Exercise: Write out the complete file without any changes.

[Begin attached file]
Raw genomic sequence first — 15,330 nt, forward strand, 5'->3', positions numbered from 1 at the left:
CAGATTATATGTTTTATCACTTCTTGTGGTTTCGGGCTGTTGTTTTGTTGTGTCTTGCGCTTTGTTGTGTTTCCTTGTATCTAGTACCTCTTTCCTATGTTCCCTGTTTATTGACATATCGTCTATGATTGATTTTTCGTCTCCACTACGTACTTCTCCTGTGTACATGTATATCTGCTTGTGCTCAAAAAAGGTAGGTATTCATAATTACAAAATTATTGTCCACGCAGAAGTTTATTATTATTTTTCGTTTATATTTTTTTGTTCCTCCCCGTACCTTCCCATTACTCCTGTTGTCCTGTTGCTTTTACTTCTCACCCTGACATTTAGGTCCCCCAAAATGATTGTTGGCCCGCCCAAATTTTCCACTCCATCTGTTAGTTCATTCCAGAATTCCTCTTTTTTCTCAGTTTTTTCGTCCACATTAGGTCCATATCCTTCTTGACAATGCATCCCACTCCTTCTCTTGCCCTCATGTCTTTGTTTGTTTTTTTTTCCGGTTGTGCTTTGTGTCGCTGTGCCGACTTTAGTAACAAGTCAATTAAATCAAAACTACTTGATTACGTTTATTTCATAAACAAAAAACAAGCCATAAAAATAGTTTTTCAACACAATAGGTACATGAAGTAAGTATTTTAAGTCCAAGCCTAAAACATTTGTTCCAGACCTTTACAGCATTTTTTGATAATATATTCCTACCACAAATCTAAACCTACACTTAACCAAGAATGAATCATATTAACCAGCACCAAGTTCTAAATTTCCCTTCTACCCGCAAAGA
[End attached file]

Raw genomic sequence first — 15,330 nt, forward strand, 5'->3', positions numbered from 1 at the left:
CAGATTATATGTTTTATCACTTCTTGTGGTTTCGGGCTGTTGTTTTGTTGTGTCTTGCGCTTTGTTGTGTTTCCTTGTATCTAGTACCTCTTTCCTATGTTCCCTGTTTATTGACATATCGTCTATGATTGATTTTTCGTCTCCACTACGTACTTCTCCTGTGTACATGTATATCTGCTTGTGCTCAAAAAAGGTAGGTATTCATAATTACAAAATTATTGTCCACGCAGAAGTTTATTATTATTTTTCGTTTATATTTTTTTGTTCCTCCCCGTACCTTCCCATTACTCCTGTTGTCCTGTTGCTTTTACTTCTCACCCTGACATTTAGGTCCCCCAAAATGATTGTTGGCCCGCCCAAATTTTCCACTCCATCTGTTAGTTCATTCCAGAATTCCTCTTTTTTCTCAGTTTTTTCGTCCACATTAGGTCCATATCCTTCTTGACAATGCATCCCACTCCTTCTCTTGCCCTCATGTCTTTGTTTGTTTTTTTTTCCGGTTGTGCTTTGTGTCGCTGTGCCGACTTTAGTAACAAGTCAATTAAATCAAAACTACTTGATTACGTTTATTTCATAAACAAAAAACAAGCCATAAAAATAGTTTTTCAACACAATAGGTACATGAAGTAAGTATTTTAAGTCCAAGCCTAAAACATTTGTTCCAGACCTTTACAGCATTTTTTGATAATATATTCCTACCACAAATCTAAACCTACACTTAACCAAGAATGAATCATATTAACCAGCACCAAGTTCTAAATTTCCCTTCTACCCGCAAAGA